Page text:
How’s this for poor taste: millionaire hedge fund manager Mike Wilkins rented out AT&T Park, home of the World Series Champion San Francisco Giants, on Thursday afternoon, just as the stadium’s concession workers are preparing to strike over low wages.
Wilkins, a partner at Kingsford Capital Management, which has more than $400 million under management, and his hedge fund buddies sipped drinks from a bar brought onto the field and took batting practice with a Giants bullpen pitcher, according to two sources with knowledge of the event, one of whom passed along the invitation from Wilkins.
One of the sources described the afternoon as “grown up boys fantasy time” for millionaire hedge fund managers.
“About 100 people go,” said this source. “It’s a who’s who of the San Francisco hedge fund community.”
Past attendees have included Jim Carruthers, Jr., former partner and analyst at Eastbourne Captial Management, and Marc Cohodes, who ran Copper River Fund before it imploded in the financial crisis.
Representatives for Wilkins, who co-wrote the movie The Independent starring Jerry Stiller and Janeane Garofalo, and AT&T Park declined comment.
According to the AT&T Park website, it costs $200,000 to rent out the stadium for a day. Batting practice costs $5,000 per person, or about $500,000 for 100 people without a bulk discount, and includes “use of batting tunnel and dugout with professionally trained staff.” The price also helpfully includes “a paramedic stand-by,” according to the website.
The hedge funders’ afternoon of baseball comes amidst an impending strike by the park’s concession workers, who are demanding employment contracts (they are currently working without contracts) and protesting a proposed three-year wage freeze and healthcare changes.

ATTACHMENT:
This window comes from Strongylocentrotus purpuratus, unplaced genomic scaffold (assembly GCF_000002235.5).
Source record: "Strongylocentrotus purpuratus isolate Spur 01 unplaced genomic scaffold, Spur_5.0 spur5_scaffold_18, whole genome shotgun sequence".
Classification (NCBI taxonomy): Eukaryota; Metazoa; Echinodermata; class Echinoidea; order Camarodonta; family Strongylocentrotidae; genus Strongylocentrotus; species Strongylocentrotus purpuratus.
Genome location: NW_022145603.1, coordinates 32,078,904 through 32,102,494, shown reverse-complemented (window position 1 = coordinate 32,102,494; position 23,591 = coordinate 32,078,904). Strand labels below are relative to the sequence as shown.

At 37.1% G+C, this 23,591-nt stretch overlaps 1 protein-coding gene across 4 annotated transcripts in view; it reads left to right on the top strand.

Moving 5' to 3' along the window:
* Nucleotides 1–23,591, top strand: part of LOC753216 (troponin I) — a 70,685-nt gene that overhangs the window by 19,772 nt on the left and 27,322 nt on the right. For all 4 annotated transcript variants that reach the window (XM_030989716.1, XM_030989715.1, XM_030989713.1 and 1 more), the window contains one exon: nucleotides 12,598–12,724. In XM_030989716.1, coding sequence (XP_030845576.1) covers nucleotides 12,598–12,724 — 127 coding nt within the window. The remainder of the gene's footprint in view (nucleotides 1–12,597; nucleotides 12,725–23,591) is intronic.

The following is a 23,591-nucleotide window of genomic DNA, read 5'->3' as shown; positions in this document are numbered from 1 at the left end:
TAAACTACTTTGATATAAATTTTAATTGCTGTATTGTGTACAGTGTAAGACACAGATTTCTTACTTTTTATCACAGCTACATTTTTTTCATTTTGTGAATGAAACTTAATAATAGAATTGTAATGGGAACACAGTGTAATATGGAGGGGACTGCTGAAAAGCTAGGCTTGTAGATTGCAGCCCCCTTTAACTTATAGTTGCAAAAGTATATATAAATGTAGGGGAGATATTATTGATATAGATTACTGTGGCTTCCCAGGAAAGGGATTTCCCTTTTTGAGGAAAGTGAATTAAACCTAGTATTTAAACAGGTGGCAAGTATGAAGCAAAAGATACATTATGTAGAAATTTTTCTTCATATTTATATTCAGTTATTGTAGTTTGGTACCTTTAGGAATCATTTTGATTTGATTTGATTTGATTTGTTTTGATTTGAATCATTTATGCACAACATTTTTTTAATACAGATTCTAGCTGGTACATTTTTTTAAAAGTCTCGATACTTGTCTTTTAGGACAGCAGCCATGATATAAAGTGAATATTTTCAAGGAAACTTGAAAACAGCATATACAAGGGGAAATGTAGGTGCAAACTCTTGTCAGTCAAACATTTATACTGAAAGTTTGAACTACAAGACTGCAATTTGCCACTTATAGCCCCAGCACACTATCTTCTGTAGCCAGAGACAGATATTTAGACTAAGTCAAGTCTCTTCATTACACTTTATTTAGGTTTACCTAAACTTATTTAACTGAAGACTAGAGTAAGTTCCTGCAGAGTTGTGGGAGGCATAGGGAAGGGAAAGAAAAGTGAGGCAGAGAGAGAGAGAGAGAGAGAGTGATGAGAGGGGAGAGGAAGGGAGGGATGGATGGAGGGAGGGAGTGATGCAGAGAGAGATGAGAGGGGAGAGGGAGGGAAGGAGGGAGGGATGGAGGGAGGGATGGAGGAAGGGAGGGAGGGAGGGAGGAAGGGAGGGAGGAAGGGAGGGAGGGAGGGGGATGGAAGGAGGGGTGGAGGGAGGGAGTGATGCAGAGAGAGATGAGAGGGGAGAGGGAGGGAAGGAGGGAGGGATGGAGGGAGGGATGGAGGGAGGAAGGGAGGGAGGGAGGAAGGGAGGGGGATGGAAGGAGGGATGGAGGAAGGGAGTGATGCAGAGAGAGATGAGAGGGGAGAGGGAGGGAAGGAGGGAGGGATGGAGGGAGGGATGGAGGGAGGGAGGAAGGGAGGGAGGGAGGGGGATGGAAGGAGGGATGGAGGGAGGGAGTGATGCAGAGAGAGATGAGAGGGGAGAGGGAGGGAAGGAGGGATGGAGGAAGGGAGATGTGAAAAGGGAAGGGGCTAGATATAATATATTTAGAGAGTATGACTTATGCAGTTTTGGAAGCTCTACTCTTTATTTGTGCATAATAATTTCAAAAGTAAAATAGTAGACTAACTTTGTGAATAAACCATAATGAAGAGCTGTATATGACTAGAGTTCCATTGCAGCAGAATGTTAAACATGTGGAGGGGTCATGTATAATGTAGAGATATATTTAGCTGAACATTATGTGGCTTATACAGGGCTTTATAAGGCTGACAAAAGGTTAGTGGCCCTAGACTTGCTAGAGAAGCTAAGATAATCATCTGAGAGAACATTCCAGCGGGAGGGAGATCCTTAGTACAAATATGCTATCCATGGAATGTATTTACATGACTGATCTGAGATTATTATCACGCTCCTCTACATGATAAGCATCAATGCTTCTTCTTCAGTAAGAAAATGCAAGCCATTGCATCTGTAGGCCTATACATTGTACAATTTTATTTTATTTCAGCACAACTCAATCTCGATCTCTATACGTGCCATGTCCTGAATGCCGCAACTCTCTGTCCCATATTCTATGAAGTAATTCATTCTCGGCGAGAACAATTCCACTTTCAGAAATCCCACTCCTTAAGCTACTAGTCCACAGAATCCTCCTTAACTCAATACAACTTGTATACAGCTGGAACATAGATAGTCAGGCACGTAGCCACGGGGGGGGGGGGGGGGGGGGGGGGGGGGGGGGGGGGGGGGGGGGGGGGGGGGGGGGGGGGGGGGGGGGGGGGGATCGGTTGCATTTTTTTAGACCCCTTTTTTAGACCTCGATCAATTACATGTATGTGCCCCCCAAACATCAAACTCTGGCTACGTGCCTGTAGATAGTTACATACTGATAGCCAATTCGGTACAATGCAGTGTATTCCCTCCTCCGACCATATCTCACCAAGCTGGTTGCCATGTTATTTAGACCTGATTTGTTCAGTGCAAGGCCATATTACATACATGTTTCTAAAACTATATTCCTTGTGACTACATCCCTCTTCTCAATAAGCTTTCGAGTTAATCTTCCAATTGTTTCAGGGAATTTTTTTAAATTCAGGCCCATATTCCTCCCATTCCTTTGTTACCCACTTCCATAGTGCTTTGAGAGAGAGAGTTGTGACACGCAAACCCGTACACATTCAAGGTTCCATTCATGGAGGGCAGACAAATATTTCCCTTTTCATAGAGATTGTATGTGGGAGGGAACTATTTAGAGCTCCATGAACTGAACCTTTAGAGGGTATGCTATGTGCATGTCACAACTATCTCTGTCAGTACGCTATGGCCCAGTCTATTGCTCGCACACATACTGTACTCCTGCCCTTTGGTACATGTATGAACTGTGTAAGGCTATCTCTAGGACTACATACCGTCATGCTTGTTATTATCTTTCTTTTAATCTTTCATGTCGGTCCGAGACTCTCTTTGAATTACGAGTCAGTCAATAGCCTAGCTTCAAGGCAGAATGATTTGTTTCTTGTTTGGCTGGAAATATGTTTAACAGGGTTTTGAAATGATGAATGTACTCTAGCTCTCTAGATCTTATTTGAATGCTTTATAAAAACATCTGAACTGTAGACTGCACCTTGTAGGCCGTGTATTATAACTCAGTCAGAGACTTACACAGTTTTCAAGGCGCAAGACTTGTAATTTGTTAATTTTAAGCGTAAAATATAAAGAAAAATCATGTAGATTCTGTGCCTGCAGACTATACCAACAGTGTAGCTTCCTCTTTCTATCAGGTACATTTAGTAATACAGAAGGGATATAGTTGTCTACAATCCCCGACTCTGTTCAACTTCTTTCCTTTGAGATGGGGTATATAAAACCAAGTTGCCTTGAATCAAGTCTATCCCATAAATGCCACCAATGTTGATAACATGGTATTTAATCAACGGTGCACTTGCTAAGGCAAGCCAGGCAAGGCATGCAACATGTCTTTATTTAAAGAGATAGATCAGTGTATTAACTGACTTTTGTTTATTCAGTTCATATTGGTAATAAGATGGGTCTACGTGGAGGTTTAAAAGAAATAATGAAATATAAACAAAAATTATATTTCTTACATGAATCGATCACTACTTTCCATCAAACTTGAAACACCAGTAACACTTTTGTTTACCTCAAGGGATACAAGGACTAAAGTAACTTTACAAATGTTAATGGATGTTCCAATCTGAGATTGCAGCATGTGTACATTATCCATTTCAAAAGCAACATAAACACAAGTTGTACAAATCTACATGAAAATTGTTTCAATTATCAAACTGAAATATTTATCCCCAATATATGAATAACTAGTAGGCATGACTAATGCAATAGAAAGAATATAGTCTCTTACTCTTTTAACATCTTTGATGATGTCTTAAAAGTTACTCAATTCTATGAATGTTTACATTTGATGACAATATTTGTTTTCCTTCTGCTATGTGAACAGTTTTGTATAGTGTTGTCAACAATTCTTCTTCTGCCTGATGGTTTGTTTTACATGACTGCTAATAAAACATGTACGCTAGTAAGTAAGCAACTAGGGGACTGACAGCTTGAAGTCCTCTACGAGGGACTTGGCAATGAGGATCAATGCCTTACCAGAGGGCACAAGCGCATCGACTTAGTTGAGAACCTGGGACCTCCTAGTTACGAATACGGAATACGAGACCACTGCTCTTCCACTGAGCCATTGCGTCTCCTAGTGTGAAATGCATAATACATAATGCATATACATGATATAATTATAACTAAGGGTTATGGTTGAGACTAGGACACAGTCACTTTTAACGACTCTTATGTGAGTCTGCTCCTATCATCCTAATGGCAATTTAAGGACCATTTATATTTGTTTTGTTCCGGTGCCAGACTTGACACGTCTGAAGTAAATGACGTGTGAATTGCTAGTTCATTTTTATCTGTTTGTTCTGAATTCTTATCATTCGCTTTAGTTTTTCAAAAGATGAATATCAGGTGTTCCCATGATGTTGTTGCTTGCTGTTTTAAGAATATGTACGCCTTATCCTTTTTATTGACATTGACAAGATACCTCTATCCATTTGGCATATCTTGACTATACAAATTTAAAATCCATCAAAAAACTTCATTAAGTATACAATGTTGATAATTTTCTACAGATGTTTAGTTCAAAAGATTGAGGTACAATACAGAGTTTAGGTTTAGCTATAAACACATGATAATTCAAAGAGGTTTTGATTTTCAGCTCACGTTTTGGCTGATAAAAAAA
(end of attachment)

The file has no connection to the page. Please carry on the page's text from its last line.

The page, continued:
On Saturday, the workers voted 500 to 15 to allow their union, United Here Local 2, to use a possible strike as a bargaining tactic in negotiations with Centerplate, a South Carolina concession management firm hired to run AT&T Park’s food and beverage operations.
Wilkins started Kingsford Capital Management in 2001, SEC records show, with then-partner David Scially. Scially retired at the end of last year, when the firm’s Kingsford Capital Partners LP fund had raised more than $400 million in investor capital. Though the firm oversaw around $2 billion at one time, according to Reuters, its assets under management dipped to about $865 million in October of last year.
SEC documents filed in February showed that the firm’s assets had dropped to $456 million and that Louis Corrigan replaced Scially as a portfolio manager alongside Wilkins.
The field is no stranger to the hedge fund set. It plays host to the Hedge Funds Care West Coast Committee of Hope’s annual poker tournament in January, which costs around $200 a head—not including optional additional buy-ins, which are surely not in short supply—and benefits the prevention and treatment of child abuse.
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